Mastercard will announce new rules Friday in response to concerns of workers who are required to use fee-carrying debit cards in order to be paid by their employers. The consumer-protection measures could have a significant impact on the way companies distribute pay to employees, The Wall Street Journal reports.
Mastercard is the second-largest payments network in the U.S. The company's new regulations will require employers to provide their employees with a choice of how they want to be compensated--either by check, debit card or direct deposit. Payroll card issuers will be required to allow consumers to withdraw money from their cards once a month, without any fees. Issuers will also have to provide card users with clear information about the fees associated with payroll cards, the Journal added.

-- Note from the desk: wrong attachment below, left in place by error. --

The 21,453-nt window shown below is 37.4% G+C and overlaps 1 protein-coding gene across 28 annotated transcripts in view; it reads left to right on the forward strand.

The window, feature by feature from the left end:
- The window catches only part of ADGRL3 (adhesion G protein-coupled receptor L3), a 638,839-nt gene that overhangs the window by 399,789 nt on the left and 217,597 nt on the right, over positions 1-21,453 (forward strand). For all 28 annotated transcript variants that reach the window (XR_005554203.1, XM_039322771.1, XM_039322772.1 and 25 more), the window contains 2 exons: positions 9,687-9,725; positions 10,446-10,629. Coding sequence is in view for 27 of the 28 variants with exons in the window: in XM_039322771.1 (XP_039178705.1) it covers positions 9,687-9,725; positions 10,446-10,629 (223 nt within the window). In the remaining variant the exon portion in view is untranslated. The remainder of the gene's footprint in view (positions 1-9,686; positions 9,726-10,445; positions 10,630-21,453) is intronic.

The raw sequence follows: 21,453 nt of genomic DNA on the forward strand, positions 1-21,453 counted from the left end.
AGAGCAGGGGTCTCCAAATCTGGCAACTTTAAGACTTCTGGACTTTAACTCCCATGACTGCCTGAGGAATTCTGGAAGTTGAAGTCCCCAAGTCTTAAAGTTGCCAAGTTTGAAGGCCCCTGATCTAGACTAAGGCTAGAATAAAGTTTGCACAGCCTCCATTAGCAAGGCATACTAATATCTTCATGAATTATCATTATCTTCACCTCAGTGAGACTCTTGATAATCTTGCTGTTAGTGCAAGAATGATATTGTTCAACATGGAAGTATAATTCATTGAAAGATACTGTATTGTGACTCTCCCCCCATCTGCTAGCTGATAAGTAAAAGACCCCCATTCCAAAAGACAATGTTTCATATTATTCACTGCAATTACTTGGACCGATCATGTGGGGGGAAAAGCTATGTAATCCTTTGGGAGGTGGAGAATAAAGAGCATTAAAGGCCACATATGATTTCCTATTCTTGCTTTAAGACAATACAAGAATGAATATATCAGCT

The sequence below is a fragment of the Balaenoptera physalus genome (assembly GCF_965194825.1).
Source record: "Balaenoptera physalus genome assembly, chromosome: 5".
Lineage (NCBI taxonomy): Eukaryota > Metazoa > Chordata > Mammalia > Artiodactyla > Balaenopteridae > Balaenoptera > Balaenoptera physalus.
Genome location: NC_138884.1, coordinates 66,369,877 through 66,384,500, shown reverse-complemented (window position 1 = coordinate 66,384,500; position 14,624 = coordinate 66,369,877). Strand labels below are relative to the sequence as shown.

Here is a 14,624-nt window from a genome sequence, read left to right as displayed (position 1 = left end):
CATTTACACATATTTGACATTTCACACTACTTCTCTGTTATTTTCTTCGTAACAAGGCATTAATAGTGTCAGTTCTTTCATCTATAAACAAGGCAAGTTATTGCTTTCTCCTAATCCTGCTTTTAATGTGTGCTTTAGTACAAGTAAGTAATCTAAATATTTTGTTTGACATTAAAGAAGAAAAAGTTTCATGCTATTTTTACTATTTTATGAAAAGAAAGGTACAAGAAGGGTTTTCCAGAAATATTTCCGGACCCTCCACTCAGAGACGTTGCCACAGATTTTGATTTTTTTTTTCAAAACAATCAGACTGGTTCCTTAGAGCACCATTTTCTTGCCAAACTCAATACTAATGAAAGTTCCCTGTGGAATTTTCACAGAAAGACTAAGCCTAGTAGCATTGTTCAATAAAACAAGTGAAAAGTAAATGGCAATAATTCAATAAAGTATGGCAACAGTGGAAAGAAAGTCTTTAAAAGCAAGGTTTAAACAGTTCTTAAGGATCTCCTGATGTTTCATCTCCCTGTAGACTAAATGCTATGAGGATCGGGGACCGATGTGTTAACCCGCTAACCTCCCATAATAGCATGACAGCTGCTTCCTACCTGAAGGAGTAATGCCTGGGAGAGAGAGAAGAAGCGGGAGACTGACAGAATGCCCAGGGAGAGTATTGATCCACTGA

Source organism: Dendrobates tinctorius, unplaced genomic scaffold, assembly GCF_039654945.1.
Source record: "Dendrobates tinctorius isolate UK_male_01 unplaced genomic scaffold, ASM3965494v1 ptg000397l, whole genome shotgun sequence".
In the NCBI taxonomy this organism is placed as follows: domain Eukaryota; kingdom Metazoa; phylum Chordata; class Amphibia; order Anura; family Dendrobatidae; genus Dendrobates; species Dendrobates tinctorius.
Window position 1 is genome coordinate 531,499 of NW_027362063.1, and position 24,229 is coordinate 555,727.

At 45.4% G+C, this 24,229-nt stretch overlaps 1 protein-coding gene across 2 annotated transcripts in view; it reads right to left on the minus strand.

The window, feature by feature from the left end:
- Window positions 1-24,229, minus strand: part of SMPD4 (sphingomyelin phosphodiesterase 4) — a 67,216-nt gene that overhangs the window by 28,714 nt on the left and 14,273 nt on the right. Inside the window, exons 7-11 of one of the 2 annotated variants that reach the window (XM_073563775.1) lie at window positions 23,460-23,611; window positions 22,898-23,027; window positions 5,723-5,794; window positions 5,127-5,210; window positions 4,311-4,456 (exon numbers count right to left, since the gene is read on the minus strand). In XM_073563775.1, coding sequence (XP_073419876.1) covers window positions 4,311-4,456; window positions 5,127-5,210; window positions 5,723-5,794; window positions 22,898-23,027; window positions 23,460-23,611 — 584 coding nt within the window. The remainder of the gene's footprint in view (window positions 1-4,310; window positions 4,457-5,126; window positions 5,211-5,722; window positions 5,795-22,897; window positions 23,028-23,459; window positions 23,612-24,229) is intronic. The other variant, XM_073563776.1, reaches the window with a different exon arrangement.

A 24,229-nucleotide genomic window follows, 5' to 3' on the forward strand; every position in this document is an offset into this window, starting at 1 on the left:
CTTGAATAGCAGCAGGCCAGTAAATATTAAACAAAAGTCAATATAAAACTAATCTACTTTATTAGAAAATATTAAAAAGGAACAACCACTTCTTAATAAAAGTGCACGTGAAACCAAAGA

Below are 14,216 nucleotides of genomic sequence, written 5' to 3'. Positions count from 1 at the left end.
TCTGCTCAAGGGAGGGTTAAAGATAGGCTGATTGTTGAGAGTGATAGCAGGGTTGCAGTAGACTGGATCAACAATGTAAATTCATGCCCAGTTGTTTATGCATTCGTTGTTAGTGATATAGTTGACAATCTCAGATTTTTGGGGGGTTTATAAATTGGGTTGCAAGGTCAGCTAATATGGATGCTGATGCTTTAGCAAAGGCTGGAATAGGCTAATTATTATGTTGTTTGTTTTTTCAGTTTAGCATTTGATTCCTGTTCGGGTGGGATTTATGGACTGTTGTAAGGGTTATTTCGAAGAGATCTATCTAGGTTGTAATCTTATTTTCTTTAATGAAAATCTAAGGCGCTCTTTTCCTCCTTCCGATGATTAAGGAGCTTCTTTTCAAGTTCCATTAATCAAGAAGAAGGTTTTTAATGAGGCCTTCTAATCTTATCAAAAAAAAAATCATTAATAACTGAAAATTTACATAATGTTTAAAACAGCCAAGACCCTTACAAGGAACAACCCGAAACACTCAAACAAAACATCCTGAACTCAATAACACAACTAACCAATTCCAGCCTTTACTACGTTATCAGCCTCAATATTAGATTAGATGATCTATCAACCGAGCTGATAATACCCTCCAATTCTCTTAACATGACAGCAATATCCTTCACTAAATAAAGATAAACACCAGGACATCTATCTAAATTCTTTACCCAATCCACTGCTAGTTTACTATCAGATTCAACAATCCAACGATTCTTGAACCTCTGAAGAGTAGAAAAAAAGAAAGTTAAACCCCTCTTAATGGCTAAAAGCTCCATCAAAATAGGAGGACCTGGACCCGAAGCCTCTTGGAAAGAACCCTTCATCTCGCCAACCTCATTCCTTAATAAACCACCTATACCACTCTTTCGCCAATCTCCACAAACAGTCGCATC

Nearly 6 million U.S. workers are paid via payroll cards, which many companies use to avoid the cost of issuing physical checks. But the fees associated with the cards gained publicity last summer after a McDonald’s employee filed a class-action lawsuit against the fast-food conglomerate for not offering employees the option to be paid by check. In September, after the lawsuit, the Consumer Financial Protection Bureau announced that workers should be given the option. No formal regulations have been put in place yet, however.
Mastercard’s new rules will go into effect for current payroll card users by October, while new issuers of the cards will need to comply by July 2014, The Journal reported.